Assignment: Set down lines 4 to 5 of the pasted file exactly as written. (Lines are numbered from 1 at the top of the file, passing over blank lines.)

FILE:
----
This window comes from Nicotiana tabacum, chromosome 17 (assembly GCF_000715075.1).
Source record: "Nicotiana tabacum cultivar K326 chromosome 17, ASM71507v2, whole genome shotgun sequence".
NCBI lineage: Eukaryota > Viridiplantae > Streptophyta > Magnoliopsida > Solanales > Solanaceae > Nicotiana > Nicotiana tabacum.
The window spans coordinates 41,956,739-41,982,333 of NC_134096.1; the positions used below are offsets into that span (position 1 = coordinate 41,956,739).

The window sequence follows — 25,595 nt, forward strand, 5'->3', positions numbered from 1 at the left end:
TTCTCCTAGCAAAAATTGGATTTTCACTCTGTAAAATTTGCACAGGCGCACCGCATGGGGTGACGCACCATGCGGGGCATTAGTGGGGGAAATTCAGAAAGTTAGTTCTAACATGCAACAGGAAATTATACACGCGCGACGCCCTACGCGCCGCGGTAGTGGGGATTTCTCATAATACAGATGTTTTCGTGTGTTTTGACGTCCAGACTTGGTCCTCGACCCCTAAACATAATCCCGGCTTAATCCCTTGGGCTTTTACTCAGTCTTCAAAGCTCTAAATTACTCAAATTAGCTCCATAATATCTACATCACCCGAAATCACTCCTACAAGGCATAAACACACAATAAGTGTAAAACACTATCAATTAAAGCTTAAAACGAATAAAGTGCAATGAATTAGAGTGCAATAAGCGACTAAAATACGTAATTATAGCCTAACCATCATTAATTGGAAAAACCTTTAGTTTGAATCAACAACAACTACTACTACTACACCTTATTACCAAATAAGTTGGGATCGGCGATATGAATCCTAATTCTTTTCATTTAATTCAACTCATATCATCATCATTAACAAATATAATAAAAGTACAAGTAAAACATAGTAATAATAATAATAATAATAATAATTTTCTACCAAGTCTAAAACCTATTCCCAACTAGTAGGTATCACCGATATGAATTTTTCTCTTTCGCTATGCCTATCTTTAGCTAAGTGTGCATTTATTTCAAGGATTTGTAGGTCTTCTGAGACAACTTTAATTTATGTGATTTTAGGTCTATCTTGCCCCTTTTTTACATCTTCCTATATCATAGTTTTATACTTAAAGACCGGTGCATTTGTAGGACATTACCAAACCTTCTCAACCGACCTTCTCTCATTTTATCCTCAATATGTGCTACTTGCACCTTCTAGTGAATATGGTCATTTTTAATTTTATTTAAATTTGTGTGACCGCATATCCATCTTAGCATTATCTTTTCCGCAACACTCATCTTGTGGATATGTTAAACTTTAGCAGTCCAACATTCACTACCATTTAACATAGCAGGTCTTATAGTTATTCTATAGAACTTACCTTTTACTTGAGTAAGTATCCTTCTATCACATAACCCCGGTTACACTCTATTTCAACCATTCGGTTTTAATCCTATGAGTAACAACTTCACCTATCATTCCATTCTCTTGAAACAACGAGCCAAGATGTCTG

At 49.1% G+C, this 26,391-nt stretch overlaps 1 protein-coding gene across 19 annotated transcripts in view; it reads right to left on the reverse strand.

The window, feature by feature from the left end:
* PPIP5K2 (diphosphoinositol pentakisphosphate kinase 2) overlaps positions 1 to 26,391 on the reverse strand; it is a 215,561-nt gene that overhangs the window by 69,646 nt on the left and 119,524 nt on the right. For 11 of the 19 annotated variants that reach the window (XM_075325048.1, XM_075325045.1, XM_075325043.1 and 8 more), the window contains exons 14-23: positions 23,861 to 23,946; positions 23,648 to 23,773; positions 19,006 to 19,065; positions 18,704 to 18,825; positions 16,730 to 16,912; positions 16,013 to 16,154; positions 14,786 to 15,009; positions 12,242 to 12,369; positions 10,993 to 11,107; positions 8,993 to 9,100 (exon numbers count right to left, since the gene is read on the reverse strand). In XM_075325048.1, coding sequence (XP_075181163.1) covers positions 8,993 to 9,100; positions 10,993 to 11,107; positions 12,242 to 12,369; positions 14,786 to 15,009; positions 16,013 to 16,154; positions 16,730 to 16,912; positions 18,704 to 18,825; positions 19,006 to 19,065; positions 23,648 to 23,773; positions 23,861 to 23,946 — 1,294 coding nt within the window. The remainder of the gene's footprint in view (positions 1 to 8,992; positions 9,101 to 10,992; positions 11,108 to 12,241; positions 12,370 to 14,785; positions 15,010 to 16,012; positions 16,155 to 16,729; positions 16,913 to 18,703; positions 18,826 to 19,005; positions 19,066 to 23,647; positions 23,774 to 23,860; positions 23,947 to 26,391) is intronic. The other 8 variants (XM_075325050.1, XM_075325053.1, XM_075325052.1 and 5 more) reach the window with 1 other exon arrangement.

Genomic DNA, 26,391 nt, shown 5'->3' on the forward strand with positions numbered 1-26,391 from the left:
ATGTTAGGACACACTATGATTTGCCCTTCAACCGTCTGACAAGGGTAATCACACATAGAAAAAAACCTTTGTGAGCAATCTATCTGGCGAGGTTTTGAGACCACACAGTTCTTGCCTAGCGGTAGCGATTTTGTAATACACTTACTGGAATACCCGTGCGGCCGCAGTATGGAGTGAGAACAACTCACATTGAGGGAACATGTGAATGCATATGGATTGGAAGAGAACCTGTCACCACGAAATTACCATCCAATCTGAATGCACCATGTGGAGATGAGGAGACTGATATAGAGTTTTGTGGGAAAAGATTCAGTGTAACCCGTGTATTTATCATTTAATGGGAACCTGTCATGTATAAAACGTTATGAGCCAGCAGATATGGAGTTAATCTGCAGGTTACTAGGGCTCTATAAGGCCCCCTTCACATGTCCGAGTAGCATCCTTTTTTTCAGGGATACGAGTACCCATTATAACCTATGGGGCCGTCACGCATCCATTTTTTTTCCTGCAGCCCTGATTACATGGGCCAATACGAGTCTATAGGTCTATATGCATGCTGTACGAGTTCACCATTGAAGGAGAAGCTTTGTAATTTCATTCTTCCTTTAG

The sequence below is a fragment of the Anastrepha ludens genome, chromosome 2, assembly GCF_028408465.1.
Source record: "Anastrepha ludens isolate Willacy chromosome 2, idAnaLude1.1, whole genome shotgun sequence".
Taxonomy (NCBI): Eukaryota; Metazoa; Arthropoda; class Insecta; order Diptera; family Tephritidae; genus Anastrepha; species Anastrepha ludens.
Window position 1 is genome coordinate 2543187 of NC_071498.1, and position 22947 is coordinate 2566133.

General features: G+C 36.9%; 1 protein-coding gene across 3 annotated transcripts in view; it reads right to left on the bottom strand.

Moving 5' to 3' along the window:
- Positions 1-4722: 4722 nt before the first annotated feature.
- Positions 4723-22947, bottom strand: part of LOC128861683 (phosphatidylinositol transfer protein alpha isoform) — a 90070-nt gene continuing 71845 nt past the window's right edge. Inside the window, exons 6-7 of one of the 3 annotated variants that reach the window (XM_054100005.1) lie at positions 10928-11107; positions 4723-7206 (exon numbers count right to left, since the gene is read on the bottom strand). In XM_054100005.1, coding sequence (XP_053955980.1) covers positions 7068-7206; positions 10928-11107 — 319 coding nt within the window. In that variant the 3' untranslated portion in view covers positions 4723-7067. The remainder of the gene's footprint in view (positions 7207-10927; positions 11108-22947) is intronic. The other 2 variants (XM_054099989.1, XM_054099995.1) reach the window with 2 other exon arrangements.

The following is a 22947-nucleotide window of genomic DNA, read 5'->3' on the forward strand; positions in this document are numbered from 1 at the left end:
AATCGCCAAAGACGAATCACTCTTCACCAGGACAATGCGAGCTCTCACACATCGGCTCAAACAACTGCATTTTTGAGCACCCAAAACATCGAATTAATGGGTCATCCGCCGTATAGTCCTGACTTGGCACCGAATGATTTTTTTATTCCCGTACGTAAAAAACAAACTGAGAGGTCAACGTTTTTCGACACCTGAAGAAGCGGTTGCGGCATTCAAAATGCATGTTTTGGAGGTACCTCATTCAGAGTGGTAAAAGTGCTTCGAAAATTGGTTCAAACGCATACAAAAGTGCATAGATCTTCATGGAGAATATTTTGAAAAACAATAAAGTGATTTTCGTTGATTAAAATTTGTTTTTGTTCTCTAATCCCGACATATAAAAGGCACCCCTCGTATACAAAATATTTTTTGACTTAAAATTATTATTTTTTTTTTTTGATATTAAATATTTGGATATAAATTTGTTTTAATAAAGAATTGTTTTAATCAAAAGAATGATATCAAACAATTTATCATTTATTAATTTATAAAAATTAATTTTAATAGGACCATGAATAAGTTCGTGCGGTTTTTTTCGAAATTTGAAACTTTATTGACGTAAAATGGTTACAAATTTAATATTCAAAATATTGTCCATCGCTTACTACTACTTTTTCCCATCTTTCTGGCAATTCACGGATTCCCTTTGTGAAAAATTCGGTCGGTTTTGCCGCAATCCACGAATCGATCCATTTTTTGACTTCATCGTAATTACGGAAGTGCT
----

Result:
The window spans coordinates 41,956,739-41,982,333 of NC_134096.1; the positions used below are offsets into that span (position 1 = coordinate 41,956,739).

The window sequence follows — 25,595 nt, forward strand, 5'->3', positions numbered from 1 at the left end: